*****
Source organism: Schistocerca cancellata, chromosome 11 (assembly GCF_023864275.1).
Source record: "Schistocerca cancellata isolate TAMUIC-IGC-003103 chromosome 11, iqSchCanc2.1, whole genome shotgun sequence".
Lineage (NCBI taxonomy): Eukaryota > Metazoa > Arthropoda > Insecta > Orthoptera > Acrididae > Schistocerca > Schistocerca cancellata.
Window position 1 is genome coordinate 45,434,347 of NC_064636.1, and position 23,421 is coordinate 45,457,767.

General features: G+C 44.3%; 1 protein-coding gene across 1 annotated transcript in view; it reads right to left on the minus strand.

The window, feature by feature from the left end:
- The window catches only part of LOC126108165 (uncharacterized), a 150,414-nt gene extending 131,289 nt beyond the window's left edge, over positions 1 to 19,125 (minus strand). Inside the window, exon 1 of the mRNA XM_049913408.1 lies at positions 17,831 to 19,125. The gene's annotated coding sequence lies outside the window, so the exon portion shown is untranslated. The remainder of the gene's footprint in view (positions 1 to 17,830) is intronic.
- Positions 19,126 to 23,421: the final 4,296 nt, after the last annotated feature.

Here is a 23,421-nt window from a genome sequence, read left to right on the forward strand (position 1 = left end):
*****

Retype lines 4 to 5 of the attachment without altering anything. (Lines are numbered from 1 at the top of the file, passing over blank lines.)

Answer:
Window position 1 is genome coordinate 45,434,347 of NC_064636.1, and position 23,421 is coordinate 45,457,767.

General features: G+C 44.3%; 1 protein-coding gene across 1 annotated transcript in view; it reads right to left on the minus strand.